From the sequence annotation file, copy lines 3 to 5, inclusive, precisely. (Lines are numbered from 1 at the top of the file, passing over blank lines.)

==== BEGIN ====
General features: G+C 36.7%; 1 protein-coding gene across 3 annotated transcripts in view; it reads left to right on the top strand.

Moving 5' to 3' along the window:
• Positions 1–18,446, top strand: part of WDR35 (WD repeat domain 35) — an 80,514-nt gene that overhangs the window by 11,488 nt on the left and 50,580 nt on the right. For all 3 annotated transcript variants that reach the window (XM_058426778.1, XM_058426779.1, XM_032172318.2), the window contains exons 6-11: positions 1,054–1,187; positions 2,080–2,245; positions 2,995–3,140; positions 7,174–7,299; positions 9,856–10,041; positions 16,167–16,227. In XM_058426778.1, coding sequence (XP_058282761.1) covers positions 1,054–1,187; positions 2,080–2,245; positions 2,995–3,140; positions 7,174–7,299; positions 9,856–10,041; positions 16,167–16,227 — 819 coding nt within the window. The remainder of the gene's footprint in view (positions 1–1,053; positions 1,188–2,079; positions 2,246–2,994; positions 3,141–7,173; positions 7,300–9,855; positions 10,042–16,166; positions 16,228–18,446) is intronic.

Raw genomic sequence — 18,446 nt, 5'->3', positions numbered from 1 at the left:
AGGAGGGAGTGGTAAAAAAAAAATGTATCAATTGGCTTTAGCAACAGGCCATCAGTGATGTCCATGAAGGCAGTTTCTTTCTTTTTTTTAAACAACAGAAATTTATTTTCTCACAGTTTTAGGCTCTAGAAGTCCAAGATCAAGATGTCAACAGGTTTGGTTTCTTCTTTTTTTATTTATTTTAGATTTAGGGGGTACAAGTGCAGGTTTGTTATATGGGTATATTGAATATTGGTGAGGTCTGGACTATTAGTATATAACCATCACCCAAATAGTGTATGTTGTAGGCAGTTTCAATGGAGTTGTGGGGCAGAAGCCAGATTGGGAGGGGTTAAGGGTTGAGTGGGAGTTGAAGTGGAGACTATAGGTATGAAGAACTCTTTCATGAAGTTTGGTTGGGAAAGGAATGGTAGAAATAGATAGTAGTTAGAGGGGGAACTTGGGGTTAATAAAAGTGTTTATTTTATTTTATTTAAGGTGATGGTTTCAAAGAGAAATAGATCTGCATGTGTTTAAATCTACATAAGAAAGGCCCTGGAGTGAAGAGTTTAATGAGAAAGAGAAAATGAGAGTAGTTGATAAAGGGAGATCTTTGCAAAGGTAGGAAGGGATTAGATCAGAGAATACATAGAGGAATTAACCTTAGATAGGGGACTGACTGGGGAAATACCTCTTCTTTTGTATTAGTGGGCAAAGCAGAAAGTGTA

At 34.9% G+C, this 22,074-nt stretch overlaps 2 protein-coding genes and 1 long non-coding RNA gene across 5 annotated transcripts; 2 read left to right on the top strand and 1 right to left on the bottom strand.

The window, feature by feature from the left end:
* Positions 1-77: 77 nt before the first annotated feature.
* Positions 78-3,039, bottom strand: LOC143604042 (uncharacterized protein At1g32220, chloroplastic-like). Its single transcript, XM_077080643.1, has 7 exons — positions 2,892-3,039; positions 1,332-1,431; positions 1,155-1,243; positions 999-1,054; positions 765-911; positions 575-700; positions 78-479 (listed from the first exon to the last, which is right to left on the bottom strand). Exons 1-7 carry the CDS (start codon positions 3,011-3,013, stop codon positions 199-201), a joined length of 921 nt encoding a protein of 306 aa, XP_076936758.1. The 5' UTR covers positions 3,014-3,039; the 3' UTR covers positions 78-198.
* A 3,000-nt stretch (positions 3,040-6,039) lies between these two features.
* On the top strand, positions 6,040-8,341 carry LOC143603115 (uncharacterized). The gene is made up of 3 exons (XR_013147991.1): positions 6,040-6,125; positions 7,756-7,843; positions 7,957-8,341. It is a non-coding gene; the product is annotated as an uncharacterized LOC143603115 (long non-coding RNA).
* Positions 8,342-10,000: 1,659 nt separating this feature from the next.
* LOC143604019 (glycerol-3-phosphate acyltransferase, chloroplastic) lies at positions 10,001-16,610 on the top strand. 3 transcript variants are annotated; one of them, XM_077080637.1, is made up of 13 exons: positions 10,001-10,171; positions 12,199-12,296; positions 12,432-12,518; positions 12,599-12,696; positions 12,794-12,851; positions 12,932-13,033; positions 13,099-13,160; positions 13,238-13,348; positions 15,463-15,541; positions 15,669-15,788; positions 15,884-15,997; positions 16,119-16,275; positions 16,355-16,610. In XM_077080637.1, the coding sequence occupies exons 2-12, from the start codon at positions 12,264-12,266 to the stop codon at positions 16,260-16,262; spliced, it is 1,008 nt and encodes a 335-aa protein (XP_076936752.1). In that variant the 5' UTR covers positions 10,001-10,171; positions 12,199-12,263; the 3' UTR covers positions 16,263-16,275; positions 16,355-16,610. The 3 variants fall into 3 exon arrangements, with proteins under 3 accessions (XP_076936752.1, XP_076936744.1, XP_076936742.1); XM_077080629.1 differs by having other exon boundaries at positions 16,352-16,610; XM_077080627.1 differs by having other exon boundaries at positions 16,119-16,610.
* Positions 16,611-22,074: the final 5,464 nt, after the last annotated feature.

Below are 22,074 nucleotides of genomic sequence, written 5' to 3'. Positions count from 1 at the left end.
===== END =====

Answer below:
• Positions 1–18,446, top strand: part of WDR35 (WD repeat domain 35) — an 80,514-nt gene that overhangs the window by 11,488 nt on the left and 50,580 nt on the right. For all 3 annotated transcript variants that reach the window (XM_058426778.1, XM_058426779.1, XM_032172318.2), the window contains exons 6-11: positions 1,054–1,187; positions 2,080–2,245; positions 2,995–3,140; positions 7,174–7,299; positions 9,856–10,041; positions 16,167–16,227. In XM_058426778.1, coding sequence (XP_058282761.1) covers positions 1,054–1,187; positions 2,080–2,245; positions 2,995–3,140; positions 7,174–7,299; positions 9,856–10,041; positions 16,167–16,227 — 819 coding nt within the window. The remainder of the gene's footprint in view (positions 1–1,053; positions 1,188–2,079; positions 2,246–2,994; positions 3,141–7,173; positions 7,300–9,855; positions 10,042–16,166; positions 16,228–18,446) is intronic.

Raw genomic sequence — 18,446 nt, 5'->3', positions numbered from 1 at the left:
AGGAGGGAGTGGTAAAAAAAAAATGTATCAATTGGCTTTAGCAACAGGCCATCAGTGATGTCCATGAAGGCAGTTTCTTTCTTTTTTTTAAACAACAGAAATTTATTTTCTCACAGTTTTAGGCTCTAGAAGTCCAAGATCAAGATGTCAACAGGTTTGGTTTCTTCTTTTTTTATTTATTTTAGATTTAGGGGGTACAAGTGCAGGTTTGTTATATGGGTATATTGAATATTGGTGAGGTCTGGACTATTAGTATATAACCATCACCCAAATAGTGTATGTTGTAGGCAGTTTCAATGGAGTTGTGGGGCAGAAGCCAGATTGGGAGGGGTTAAGGGTTGAGTGGGAGTTGAAGTGGAGACTATAGGTATGAAGAACTCTTTCATGAAGTTTGGTTGGGAAAGGAATGGTAGAAATAGATAGTAGTTAGAGGGGGAACTTGGGGTTAATAAAAGTGTTTATTTTATTTTATTTAAGGTGATGGTTTCAAAGAGAAATAGATCTGCATGTGTTTAAATCTACATAAGAAAGGCCCTGGAGTGAAGAGTTTAATGAGAAAGAGAAAATGAGAGTAGTTGATAAAGGGAGATCTTTGCAAAGGTAGGAAGGGATTAGATCAGAGAATACATAGAGGAATTAACCTTAGATAGGGGACTGACTGGGGAAATACCTCTTCTTTTGTATTAGTGGGCAAAGCAGAAAGTGTA